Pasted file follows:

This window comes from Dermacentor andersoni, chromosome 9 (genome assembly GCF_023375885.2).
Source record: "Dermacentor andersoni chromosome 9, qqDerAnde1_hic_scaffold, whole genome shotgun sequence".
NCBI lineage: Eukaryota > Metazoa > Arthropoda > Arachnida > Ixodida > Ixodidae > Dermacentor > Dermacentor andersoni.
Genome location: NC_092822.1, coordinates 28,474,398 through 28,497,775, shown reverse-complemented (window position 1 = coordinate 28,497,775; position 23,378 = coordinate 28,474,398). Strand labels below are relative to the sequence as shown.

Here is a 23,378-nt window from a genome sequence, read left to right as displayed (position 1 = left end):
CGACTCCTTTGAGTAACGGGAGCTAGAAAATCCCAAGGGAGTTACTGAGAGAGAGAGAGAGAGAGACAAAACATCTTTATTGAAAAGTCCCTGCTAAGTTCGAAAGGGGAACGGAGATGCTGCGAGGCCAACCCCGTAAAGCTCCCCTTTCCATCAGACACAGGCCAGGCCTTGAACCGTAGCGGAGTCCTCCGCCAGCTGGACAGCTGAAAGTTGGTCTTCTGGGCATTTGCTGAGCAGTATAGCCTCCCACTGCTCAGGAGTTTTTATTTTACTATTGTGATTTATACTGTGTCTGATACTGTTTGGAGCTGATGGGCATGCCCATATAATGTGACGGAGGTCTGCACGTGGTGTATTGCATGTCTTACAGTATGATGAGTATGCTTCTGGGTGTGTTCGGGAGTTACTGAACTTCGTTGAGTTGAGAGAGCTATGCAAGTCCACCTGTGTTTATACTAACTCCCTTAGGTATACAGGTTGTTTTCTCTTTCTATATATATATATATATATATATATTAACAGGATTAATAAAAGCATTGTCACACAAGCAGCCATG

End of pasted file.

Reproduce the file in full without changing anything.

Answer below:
This window comes from Dermacentor andersoni, chromosome 9 (genome assembly GCF_023375885.2).
Source record: "Dermacentor andersoni chromosome 9, qqDerAnde1_hic_scaffold, whole genome shotgun sequence".
NCBI lineage: Eukaryota > Metazoa > Arthropoda > Arachnida > Ixodida > Ixodidae > Dermacentor > Dermacentor andersoni.
Genome location: NC_092822.1, coordinates 28,474,398 through 28,497,775, shown reverse-complemented (window position 1 = coordinate 28,497,775; position 23,378 = coordinate 28,474,398). Strand labels below are relative to the sequence as shown.

Here is a 23,378-nt window from a genome sequence, read left to right as displayed (position 1 = left end):
CGACTCCTTTGAGTAACGGGAGCTAGAAAATCCCAAGGGAGTTACTGAGAGAGAGAGAGAGAGAGACAAAACATCTTTATTGAAAAGTCCCTGCTAAGTTCGAAAGGGGAACGGAGATGCTGCGAGGCCAACCCCGTAAAGCTCCCCTTTCCATCAGACACAGGCCAGGCCTTGAACCGTAGCGGAGTCCTCCGCCAGCTGGACAGCTGAAAGTTGGTCTTCTGGGCATTTGCTGAGCAGTATAGCCTCCCACTGCTCAGGAGTTTTTATTTTACTATTGTGATTTATACTGTGTCTGATACTGTTTGGAGCTGATGGGCATGCCCATATAATGTGACGGAGGTCTGCACGTGGTGTATTGCATGTCTTACAGTATGATGAGTATGCTTCTGGGTGTGTTCGGGAGTTACTGAACTTCGTTGAGTTGAGAGAGCTATGCAAGTCCACCTGTGTTTATACTAACTCCCTTAGGTATACAGGTTGTTTTCTCTTTCTATATATATATATATATATATATATTAACAGGATTAATAAAAGCATTGTCACACAAGCAGCCATG